It’s been a busy few weeks. Since I last posted I’ve been working at the Stanford d.School, wondering the city of San Francisco, at a Disney hotel, exploring Universal, sick in bed, discovering new facts at interactive museums, catching up on reading, and in general having fun with family and friends relaxing and trying not to worry about school. I’ve dropped the ball on blogging for various reasons, but that is irrelevant right now because inspiration hit me and I’ve finally reached a point where I simply must write.
While in San Fran (though really I was in Palo Alto most of the time…) I did write some posts, but due to internet issues at the time they never made there way online yet.
Rather than multiple posts I shall put the summaries here of our work on the design challenge “HMW establish friendships and build community at Stanford?”
San Fran Day 1
Today was our first day in San Francisco and I’m so excited to be back here again! The city is so much fun! All the bright colors, interesting street people, and pretty scenery just makes me so happy.
Today was our “chill day “ since we only just got into the city and everyone is still adjusting to the time difference. We did a lot of exploring today. We started out just doing a lot of walking to our hotel and then to the pier to visit the Exploritorium. We came to this same interactive museum last year as well and it’s really cool to get to play with all of the science, math, and psychology interactive exhibits.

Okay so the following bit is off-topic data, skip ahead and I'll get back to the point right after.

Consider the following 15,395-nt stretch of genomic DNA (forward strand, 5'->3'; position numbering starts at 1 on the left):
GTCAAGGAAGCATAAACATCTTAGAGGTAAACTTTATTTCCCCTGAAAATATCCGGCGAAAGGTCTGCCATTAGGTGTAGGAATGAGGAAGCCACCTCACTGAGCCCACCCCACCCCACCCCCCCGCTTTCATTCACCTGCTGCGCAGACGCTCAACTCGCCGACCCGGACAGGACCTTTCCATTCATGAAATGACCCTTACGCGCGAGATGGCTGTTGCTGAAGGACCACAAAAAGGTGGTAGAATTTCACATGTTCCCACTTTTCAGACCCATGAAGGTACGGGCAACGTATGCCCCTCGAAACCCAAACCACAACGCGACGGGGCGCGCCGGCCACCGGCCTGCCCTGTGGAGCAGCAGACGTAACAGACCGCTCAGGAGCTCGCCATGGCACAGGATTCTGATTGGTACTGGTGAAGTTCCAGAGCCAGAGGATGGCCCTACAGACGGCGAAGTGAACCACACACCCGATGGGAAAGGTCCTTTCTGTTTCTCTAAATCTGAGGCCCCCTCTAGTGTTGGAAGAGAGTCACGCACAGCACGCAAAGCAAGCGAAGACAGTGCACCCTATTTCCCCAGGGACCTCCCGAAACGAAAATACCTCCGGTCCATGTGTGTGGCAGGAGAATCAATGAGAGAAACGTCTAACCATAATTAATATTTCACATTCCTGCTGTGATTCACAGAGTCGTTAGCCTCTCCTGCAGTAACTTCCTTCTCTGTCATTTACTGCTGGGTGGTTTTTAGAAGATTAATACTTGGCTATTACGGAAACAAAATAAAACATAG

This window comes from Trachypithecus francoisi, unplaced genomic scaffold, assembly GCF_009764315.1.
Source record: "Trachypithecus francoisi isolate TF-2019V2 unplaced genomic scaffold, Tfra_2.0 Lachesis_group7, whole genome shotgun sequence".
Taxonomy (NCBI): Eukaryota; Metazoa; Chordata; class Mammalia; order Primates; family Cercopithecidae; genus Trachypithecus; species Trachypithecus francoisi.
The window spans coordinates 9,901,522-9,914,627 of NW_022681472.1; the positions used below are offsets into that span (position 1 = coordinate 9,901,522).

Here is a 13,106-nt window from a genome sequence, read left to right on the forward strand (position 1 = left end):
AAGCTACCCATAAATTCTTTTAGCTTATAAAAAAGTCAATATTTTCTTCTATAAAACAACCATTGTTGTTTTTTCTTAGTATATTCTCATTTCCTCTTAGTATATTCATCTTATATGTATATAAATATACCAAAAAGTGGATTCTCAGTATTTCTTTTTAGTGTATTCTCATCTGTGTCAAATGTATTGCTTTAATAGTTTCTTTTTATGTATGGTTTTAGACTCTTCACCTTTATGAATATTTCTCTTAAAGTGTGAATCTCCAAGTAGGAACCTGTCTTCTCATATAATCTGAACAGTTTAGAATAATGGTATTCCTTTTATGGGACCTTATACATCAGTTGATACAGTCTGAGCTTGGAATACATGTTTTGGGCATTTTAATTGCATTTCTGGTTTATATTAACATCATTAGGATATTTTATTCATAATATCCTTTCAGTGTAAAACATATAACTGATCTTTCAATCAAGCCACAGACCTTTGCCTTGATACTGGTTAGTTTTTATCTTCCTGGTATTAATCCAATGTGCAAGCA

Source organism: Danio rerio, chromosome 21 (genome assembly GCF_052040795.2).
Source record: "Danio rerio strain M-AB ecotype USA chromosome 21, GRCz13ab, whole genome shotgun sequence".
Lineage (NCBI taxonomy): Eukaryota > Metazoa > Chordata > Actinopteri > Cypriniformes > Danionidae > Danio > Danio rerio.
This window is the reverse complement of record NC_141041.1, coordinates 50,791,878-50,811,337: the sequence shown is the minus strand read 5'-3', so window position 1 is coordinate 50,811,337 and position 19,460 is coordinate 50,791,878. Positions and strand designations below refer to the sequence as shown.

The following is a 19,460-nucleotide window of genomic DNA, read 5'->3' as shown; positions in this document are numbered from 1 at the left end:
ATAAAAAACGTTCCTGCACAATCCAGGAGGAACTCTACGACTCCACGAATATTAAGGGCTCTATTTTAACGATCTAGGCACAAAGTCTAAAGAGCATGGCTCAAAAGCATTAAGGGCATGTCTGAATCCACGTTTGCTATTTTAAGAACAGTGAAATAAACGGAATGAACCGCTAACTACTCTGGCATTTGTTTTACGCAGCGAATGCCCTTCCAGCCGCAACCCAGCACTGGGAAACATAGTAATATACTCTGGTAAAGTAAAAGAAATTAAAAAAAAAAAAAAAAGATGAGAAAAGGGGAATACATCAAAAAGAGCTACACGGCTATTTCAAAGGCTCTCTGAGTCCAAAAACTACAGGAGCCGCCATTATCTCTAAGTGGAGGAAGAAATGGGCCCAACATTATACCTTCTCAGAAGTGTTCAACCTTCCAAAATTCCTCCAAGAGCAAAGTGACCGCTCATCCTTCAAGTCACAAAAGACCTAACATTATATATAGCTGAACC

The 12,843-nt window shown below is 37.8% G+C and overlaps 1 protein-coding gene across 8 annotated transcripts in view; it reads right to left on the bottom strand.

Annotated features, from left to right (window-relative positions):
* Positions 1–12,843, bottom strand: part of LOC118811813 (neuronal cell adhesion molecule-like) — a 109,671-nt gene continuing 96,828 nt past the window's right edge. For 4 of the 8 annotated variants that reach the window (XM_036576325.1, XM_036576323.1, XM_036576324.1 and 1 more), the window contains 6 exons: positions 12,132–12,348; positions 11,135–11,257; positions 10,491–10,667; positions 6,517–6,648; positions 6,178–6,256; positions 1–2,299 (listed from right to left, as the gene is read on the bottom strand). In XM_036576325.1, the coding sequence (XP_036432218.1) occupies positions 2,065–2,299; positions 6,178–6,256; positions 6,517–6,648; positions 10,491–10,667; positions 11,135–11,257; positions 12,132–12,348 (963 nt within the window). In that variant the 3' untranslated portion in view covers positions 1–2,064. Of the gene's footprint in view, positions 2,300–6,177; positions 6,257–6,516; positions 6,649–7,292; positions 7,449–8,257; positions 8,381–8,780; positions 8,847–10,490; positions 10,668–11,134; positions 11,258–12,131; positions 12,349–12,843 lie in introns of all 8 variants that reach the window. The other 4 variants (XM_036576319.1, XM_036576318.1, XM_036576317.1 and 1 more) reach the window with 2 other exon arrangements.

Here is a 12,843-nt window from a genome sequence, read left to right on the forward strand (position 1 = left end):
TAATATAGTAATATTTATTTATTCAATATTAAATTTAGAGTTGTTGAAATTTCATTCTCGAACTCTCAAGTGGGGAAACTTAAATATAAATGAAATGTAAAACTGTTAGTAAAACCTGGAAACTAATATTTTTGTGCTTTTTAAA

(Small tangent, this place also has one of the biggest Pi Day celebrations in the country at least, and there is free admission and a bunch of pi activities to do. One year I would love to be in San Fran for Pi Day just to see this supposedly epic event. This year is actually the 28th time they are celebrating apparently.)
One thing at the museum that I didn’t notice last year is that they have a moving sign up front that is constantly changing what it says. At one point in time, it read, “You can’t fail a museum.” I really liked this because it showed how the Exploritorium is really meant to be a place to wander and wonder and simple have fun learning about new things. There is no number or letter attached to anything. There is no sense of “failure” because no matter what you do at a station, you will either learn what works or 10,000 ways that don’t (just like Thomas Jefferson inventing the lightbulb.)
I wonder what schools could learn from the design of the Exploritorium. I know we need to have some form of feedback at school, which is not present at the Exploritorium, but what if we had a section of school that was more like a museum with various interactive exhibits set up. A place where you could wander in everyday and learn something new. Learning without the stress of grades is great.
San Fran Day 2
IDEO and d.School all in one day!!!!!!!!!!!!!! Today was fantastic so many great ideas in such a short amount of time!
We talked about everything from a bathroom note board, to a hackathon bike race, to how to build trust between high schoolers and college reps.
I think what I enjoyed most about today was giving feedback to grad students on their prototypes for trying to figure out how to relieve stress from students trying to go to college.
It’s cool to see ideas that other people have about education transformation and I was making sure to take notes on ideas that connect to ours.
I’ve noticed that most ID members have gotten a lot more comfortable with giving feedback which was very evident today. Everyone was “in the zone” so to say; we seemed comfortable and confident with what we were talking about and how we were explaining our thoughts.
It seems like we gave valuable feedback, but I wish we could have gotten to hear their team’s meeting about what they thought after our feedback. I would like to know if our feedback was actually valuable to them rather than just basing it off of our own observations.